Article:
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Citizenship

Trump Administration Slashes Refugee Cap to Lowest Level Ever

Why Global Citizens Should Care
The world is currently facing the largest refugee crisis in recorded history and the US should be stepping up to do more to address this situation. Join us in taking action on this issue here.

The Trump administration reduced the cap for the number of refugees who will be allowed to resettle in the US to 30,000 for fiscal year 2019, according to the New York Times.

Previously, the refugee limit had been reduced to 45,000, down from a 110,000 cap established by the Obama administration .

The country is on pace to accept around 21,000 refugees this year and the new cap is the lowest limit of all time, reflecting the Trump administration’s ongoing dismantling of the country’s refugee policies.

Take Action: Refugee? Migrant? Human Being. Show Your Support for All People

“The reduction in refugee admissions for Fiscal Year 2019 is part of a systematic effort by the Trump administration to tear down humanitarian programs long afforded bipartisan support that local communities built over decades,” said Mary Giovagnoli, executive director of the Refugee Council USA, said in a statement.

“The deliberate step-by-painful-step decimation of the resettlement program not only harms vulnerable refugee families and the communities that are ready to welcome them, but also strains the resources and threatens the stability of smaller, poorer refugee host countries left to fill the void created by the withdrawal of U.S. leadership,” she added.

In justifying the decision, Secretary of State Mike Pompeo said that the US faces a backlog of asylum cases that need to be processed, has to protect the safety of citizens, and already provides aid to refugees outside of the US.

"This year's proposed refugee ceiling must be considered in the context of the many other forms of protection and assistance offered by the United States," he said in a press conference.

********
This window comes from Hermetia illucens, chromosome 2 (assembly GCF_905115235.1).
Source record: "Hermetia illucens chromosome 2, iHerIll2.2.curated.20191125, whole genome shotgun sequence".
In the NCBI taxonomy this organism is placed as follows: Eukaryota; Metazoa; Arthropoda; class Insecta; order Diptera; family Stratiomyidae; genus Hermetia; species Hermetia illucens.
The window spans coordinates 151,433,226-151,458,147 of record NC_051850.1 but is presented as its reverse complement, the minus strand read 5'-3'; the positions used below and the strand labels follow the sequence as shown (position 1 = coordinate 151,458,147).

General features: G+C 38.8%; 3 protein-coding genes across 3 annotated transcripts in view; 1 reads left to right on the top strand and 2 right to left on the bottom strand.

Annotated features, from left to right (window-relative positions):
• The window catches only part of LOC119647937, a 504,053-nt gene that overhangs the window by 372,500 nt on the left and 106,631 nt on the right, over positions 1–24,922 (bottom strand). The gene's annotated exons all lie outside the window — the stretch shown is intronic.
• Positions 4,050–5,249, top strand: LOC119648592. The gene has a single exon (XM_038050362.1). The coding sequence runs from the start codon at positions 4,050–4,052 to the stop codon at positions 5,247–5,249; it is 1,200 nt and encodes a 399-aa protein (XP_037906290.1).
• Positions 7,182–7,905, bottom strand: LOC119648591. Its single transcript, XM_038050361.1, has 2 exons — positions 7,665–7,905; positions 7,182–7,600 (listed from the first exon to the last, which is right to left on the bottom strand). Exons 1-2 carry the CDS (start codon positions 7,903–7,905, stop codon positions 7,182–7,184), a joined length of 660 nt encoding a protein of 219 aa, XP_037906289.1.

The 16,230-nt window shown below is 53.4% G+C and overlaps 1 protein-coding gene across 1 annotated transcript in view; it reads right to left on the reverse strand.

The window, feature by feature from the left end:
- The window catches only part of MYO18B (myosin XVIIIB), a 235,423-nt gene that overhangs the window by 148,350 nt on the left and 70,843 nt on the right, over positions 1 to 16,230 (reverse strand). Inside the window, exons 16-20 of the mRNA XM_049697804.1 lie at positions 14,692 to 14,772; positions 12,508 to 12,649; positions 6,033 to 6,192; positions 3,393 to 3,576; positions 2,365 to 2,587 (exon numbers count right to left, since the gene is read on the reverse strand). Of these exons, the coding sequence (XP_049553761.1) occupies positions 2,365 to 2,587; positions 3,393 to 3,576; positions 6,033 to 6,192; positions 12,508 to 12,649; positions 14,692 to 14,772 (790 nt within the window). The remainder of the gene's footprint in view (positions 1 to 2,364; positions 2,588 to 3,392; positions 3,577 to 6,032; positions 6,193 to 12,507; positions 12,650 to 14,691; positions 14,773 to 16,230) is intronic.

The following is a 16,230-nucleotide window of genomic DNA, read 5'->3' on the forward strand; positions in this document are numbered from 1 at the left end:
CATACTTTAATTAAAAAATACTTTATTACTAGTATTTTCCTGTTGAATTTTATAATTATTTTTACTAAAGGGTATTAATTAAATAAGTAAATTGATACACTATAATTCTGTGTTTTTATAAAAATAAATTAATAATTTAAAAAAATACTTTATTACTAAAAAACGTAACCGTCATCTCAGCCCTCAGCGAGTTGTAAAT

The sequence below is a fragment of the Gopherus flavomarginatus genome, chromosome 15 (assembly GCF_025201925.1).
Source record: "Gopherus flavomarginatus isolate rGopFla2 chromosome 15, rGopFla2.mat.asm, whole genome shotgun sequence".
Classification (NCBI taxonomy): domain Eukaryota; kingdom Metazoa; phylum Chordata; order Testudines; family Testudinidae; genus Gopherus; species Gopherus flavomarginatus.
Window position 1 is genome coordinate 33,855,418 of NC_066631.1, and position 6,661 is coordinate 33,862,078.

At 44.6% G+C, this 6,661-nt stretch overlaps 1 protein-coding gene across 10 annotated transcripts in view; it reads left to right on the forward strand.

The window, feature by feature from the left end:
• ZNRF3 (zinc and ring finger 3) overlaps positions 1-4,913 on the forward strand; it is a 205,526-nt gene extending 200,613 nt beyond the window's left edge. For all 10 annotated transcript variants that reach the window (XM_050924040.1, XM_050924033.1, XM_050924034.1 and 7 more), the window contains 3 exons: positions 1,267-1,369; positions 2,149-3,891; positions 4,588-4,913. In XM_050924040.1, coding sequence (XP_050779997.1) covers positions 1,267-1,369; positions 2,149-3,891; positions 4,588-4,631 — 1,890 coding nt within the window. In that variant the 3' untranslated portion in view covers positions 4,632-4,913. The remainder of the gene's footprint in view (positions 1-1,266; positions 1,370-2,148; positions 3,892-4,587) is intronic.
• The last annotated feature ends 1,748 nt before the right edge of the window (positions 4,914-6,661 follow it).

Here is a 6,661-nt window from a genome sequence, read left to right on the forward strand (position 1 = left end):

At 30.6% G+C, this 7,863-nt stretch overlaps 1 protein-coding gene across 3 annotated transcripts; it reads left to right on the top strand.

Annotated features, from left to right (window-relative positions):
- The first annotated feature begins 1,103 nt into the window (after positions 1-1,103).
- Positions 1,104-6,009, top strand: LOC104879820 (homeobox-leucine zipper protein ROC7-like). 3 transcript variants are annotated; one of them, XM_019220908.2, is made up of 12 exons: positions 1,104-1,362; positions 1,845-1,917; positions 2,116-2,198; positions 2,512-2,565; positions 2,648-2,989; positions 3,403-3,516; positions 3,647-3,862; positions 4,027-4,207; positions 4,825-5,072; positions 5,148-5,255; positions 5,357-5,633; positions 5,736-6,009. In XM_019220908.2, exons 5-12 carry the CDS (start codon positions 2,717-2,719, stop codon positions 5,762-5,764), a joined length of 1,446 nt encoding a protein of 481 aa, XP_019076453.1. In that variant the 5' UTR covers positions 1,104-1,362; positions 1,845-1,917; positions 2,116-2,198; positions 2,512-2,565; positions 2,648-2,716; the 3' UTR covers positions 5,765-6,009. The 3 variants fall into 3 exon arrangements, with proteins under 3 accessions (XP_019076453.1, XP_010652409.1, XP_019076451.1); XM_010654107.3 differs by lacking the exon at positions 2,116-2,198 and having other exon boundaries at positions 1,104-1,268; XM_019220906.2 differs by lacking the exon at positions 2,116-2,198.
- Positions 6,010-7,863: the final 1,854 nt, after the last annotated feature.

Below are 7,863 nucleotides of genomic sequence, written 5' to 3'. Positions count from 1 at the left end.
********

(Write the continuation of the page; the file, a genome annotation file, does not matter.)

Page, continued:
Read More: US Abandons UN Refugee and Migrant Pact on Eve of Talks

The US currently has backlog of 800,000 asylum claims, and 280,000 new cases are expected in the next fiscal year, the Times reports. Many asylum seekers end up waiting years before their cases are resolved, living in a state of perpetual limbo. Although Pompeo said that the administration will accelerate asylum hearings, that doesn’t necessarily bode well for people seeking refuge because the administration has made it harder for asylum cases to be won in general.

For example, the administration has ruled that domestic violence and gang-related violence are not adequate reasons to receive asylum.

Read More: Why Jeff Sessions' Ruling on Domestic Violence and Asylum Matters

Regardless, aid organizations said that the treating asylum seekers and refugees in a zero sum manner is misleading.

“In justifying its policy intention, the Administration has pitted those seeking asylum against refugees,” Nazanin Ash, vice president of policy and advocacy at the International Rescue Committee, said in a statement. “A choice between asylum programs and refugee programs is a false one. The Administration has the resources it needs to effectively administer both programs, as historic admissions levels prove."

Pompeo also said that the administration’s first priority is to protect US citizens, suggesting that refugees pose a danger to the country.

In reality, refugees go through, on average, three years of intense vetting from various agencies before they can come to the US, and then numerous years of follow-up checks. And contrary to the Trump administration’s claims, immigrants to the US are less likely to commit crimes than natural-born citizens.

Read More: Trump Is Ending Temporary Protected Status for Liberian Immigrants

Rather than make it easier for the most vulnerable refugees to get accepted, the Trump administration is also enacting additional barriers, including longer wait times and screening requirements for people aged 14 to 50 from certain countries.

The administration’s policies are happening against a backdrop of the largest refugee crisis in recorded history. More than 25.4 million people are refugees and many more are internally displaced in their home countries.

And the effects of these efforts are already being felt, according to the IRC. During the past fiscal year, only 60 Syrians and 48 Iraqis have been accepted to the country, and Rohingya refugee numbers have dropped by 40%.